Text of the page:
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Christian NGO identifies killed aid workers, vows to stay in Afghanistan

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Rodrigo Abd/AP Photo

(Read caption) Dirk Frans (c.), director of the International Assistance Mission, talks to a journalist during a press conference in Kabul, Afghanistan, August 9. The Christian charity said Monday it had no plans to leave Afghanistan despite the murders of 10 members of its medical aid team, and repeated that the organization does not attempt to convert Muslims to Christianity.

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The International Assistance Mission (IAM), a Christian group whose 10-member medical team was ambushed by the Taliban on Friday, identified the killed aid workers Monday and pledged to continue in Afghanistan.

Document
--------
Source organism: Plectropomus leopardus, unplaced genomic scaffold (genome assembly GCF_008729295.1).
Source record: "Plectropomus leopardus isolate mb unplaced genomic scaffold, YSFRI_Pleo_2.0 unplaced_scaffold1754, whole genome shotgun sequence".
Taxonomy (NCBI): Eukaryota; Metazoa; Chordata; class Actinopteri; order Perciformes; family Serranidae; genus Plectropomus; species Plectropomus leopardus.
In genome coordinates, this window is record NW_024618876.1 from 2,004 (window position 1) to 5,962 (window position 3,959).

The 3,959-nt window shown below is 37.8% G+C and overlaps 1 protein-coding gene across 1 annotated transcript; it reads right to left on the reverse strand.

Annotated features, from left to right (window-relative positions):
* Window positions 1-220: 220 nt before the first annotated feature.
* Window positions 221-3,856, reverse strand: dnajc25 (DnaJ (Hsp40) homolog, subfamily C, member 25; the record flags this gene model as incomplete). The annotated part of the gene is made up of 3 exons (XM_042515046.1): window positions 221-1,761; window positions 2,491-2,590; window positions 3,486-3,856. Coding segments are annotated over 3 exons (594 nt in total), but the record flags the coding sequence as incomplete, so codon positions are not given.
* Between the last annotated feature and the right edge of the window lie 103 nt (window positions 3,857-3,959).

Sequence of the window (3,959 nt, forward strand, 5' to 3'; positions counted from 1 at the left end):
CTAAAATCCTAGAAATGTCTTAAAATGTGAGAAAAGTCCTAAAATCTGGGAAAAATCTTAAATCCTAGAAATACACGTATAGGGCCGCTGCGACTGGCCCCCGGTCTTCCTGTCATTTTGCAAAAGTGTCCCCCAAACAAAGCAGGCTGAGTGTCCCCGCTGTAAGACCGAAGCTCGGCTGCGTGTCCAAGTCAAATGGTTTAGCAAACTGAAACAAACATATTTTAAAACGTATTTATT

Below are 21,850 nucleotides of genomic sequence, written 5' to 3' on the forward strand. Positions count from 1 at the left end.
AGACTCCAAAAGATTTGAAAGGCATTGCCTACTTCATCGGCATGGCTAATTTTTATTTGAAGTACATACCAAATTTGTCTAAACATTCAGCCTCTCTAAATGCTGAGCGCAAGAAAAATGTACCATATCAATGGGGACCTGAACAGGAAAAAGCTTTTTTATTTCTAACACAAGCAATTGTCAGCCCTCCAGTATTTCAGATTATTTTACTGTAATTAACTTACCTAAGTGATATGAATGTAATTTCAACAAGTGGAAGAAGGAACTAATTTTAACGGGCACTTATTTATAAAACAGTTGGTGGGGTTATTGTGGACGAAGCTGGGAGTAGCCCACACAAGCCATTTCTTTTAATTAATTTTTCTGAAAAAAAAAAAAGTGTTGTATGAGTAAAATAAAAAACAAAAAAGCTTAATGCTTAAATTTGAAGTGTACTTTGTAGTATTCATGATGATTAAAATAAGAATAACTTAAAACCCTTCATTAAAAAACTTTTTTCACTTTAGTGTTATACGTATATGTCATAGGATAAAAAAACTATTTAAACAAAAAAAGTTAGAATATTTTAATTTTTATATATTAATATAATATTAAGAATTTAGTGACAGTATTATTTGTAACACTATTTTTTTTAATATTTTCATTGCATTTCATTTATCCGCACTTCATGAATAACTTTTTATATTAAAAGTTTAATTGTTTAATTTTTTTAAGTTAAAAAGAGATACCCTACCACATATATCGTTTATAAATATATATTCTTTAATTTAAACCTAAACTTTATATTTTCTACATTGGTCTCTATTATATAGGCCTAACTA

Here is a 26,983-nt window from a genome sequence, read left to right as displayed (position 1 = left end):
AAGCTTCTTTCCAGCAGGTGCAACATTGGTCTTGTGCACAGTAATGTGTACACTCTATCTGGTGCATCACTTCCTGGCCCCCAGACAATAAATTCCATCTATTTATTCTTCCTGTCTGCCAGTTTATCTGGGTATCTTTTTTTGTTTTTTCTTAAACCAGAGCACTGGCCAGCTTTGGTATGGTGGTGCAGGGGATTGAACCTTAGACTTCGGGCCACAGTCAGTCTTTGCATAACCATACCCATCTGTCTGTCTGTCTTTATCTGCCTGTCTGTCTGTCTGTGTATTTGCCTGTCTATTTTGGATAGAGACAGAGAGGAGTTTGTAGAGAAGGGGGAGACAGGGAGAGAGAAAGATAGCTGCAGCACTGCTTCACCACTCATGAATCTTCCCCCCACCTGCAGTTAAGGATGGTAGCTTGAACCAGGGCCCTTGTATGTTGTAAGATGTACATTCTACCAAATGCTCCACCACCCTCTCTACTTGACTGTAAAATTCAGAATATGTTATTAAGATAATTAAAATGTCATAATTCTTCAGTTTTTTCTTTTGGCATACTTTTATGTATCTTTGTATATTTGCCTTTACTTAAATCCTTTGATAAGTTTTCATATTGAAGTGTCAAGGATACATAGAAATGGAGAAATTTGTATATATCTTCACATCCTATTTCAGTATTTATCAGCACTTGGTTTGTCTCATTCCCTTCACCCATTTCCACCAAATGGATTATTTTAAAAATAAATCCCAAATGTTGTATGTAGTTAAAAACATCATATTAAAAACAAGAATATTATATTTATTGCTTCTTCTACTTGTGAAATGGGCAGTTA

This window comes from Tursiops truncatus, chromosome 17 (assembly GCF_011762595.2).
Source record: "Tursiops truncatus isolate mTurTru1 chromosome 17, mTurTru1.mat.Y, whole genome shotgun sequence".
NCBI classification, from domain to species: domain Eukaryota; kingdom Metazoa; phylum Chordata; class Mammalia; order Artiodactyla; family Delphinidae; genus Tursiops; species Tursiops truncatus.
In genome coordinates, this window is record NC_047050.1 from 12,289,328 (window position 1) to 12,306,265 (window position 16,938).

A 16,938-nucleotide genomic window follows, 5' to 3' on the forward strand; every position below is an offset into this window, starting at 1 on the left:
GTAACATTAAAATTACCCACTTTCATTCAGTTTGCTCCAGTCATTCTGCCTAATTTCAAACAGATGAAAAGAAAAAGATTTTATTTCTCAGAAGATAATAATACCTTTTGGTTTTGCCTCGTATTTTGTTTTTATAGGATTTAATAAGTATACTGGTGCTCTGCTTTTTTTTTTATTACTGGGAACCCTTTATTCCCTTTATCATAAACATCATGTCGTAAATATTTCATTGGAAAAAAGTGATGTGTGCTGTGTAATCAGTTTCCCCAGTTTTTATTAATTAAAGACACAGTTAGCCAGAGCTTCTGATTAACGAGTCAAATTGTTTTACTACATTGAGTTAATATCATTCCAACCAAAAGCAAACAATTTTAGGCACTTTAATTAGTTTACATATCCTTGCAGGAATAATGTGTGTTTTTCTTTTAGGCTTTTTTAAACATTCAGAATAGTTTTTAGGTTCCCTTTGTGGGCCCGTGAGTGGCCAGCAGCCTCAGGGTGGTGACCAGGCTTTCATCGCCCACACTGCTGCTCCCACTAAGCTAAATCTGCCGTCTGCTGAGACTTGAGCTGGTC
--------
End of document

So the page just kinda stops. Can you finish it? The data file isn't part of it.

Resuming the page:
But the violent deaths of the group's unarmed medics have highlighted the trend of rising civilian casualties in Afghanistan and is heightening concerns among international aid workers that the Afghan Taliban may try to prevent future relief efforts.

According to The Washington Post, the IAM, which has been operating in Afghanistan for 44 years, has no plans to leave the country:

" 'It's devastating for everybody,' executive director Dirk Frans said of the killings. 'Still, I don't think it's actually going to stop our work. We've been here all those years, and, God willing, we'll continue.'

"The group's 50 foreign volunteers and 500 Afghan staff members operate in seven Afghan provinces, with a program budget of $3.6 million in 2009, according to the annual report."

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